Retrograde axonal transport of BDNF and proNGF diminishes with age in basal forebrain cholinergic neurons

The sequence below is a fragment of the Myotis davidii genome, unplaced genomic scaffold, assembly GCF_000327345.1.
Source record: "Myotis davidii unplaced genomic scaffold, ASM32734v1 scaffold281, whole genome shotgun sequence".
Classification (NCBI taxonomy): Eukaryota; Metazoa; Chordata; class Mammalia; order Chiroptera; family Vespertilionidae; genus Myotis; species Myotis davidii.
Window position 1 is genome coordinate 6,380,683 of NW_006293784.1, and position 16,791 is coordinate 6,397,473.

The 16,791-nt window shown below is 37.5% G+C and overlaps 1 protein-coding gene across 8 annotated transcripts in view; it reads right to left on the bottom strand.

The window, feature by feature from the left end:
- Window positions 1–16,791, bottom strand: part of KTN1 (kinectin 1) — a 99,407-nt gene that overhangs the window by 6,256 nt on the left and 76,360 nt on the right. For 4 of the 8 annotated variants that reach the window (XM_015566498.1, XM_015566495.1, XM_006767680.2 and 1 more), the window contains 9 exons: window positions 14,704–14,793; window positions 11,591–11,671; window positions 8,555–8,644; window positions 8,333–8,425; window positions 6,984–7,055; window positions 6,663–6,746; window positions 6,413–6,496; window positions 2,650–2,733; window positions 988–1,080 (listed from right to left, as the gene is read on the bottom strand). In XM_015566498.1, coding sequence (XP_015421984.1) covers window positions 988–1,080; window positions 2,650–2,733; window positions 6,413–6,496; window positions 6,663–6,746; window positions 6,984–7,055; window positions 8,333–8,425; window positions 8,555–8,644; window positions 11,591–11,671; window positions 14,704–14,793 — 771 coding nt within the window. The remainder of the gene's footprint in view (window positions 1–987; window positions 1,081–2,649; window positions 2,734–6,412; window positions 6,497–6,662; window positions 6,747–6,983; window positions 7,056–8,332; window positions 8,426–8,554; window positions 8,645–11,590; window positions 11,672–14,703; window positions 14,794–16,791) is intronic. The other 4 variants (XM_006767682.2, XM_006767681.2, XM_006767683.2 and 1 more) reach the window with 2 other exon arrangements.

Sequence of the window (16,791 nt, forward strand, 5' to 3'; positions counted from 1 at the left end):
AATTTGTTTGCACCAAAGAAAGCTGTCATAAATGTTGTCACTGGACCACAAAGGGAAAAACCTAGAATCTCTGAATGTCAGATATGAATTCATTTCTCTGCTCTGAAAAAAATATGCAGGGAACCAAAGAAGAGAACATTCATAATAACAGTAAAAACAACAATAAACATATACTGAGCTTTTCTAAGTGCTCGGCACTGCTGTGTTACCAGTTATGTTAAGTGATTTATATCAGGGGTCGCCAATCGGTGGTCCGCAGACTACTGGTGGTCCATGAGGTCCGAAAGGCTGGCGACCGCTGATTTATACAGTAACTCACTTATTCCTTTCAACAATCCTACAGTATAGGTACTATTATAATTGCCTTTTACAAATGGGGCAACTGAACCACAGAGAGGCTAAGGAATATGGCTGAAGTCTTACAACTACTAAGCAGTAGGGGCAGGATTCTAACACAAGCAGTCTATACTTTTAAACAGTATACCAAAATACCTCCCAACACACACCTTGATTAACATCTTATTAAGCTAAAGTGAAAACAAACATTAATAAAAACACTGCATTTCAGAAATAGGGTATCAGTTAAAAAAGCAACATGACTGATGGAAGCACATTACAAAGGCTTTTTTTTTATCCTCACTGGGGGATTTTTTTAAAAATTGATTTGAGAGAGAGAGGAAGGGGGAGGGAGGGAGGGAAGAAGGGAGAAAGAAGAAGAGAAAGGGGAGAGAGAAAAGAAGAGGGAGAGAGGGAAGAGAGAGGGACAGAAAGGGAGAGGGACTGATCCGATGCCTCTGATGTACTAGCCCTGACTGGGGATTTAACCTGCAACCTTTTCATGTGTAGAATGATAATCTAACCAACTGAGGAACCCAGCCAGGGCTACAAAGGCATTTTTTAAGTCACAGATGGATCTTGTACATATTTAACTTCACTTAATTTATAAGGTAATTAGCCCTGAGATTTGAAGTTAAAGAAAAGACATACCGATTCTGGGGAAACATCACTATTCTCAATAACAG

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Basal forebrain cholinergic neurons (BFCNs) are critical for learning and memory and degenerate early in Alzheimer's disease (AD). BFCNs depend for their survival and function on nerve growth factor (NGF) and brain-derived neurotrophic factor (BDNF), which are retrogradely transported from BFCN targets. Age is the greatest risk factor for developing AD, yet the influence of age on BFCN axonal transport is poorly understood. To model aging, embryonic rat basal forebrain or cortical neurons were cultured in microfluidic chambers. Senescence-associated beta-galactosidase staining indicated an aging phenotype only in BFCNs cultured for 18+ days in vitro. BDNF axonal transport impairments were observed exclusivley in aged BFCNs. BFCNs displayed robust proNGF transport, which also diminished with in vitro age. The expression of NGF receptor tropomyosin-related kinase-A and BDNF receptor tropomyosin-related kinase-B also decreased significantly with in vitro age in BFCNs only. These results suggest a unique vulnerability of BFCNs to age-induced transport deficits. These deficits, coupled with the reliance of BFCNs on neurotrophin transport, may explain their vulnerability to age-related neurodegenerative disorders like AD.
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